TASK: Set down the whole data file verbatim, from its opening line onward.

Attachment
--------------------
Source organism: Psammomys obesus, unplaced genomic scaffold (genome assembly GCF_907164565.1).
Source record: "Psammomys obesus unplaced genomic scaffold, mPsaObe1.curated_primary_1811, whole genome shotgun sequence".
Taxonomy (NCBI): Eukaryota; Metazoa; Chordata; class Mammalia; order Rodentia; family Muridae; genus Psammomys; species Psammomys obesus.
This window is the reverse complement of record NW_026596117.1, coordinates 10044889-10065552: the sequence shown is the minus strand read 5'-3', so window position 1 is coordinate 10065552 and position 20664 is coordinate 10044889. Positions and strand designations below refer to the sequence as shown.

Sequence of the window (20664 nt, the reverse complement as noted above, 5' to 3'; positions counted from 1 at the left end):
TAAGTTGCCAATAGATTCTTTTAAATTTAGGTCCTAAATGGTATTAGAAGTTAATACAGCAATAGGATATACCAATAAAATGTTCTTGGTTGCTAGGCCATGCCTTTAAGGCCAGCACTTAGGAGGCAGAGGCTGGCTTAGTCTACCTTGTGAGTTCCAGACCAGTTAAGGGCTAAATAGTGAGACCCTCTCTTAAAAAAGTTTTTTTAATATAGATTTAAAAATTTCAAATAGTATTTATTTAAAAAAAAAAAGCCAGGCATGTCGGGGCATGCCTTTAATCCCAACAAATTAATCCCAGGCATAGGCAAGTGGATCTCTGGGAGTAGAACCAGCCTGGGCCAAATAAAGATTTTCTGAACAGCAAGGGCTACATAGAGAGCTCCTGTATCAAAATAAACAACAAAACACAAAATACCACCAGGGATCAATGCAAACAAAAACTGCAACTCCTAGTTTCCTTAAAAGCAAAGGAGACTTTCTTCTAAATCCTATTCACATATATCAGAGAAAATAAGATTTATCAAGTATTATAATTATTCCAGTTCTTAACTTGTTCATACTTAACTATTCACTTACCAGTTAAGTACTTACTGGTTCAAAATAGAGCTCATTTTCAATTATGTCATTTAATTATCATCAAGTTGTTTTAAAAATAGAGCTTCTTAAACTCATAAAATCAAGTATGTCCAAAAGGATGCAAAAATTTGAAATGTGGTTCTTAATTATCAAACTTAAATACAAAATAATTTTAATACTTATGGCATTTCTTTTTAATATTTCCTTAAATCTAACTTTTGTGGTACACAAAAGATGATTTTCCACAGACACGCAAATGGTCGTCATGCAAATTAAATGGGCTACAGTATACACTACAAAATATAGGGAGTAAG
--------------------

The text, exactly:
Source organism: Psammomys obesus, unplaced genomic scaffold (genome assembly GCF_907164565.1).
Source record: "Psammomys obesus unplaced genomic scaffold, mPsaObe1.curated_primary_1811, whole genome shotgun sequence".
Taxonomy (NCBI): Eukaryota; Metazoa; Chordata; class Mammalia; order Rodentia; family Muridae; genus Psammomys; species Psammomys obesus.
This window is the reverse complement of record NW_026596117.1, coordinates 10044889-10065552: the sequence shown is the minus strand read 5'-3', so window position 1 is coordinate 10065552 and position 20664 is coordinate 10044889. Positions and strand designations below refer to the sequence as shown.

Sequence of the window (20664 nt, the reverse complement as noted above, 5' to 3'; positions counted from 1 at the left end):
TAAGTTGCCAATAGATTCTTTTAAATTTAGGTCCTAAATGGTATTAGAAGTTAATACAGCAATAGGATATACCAATAAAATGTTCTTGGTTGCTAGGCCATGCCTTTAAGGCCAGCACTTAGGAGGCAGAGGCTGGCTTAGTCTACCTTGTGAGTTCCAGACCAGTTAAGGGCTAAATAGTGAGACCCTCTCTTAAAAAAGTTTTTTTAATATAGATTTAAAAATTTCAAATAGTATTTATTTAAAAAAAAAAAGCCAGGCATGTCGGGGCATGCCTTTAATCCCAACAAATTAATCCCAGGCATAGGCAAGTGGATCTCTGGGAGTAGAACCAGCCTGGGCCAAATAAAGATTTTCTGAACAGCAAGGGCTACATAGAGAGCTCCTGTATCAAAATAAACAACAAAACACAAAATACCACCAGGGATCAATGCAAACAAAAACTGCAACTCCTAGTTTCCTTAAAAGCAAAGGAGACTTTCTTCTAAATCCTATTCACATATATCAGAGAAAATAAGATTTATCAAGTATTATAATTATTCCAGTTCTTAACTTGTTCATACTTAACTATTCACTTACCAGTTAAGTACTTACTGGTTCAAAATAGAGCTCATTTTCAATTATGTCATTTAATTATCATCAAGTTGTTTTAAAAATAGAGCTTCTTAAACTCATAAAATCAAGTATGTCCAAAAGGATGCAAAAATTTGAAATGTGGTTCTTAATTATCAAACTTAAATACAAAATAATTTTAATACTTATGGCATTTCTTTTTAATATTTCCTTAAATCTAACTTTTGTGGTACACAAAAGATGATTTTCCACAGACACGCAAATGGTCGTCATGCAAATTAAATGGGCTACAGTATACACTACAAAATATAGGGAGTAAG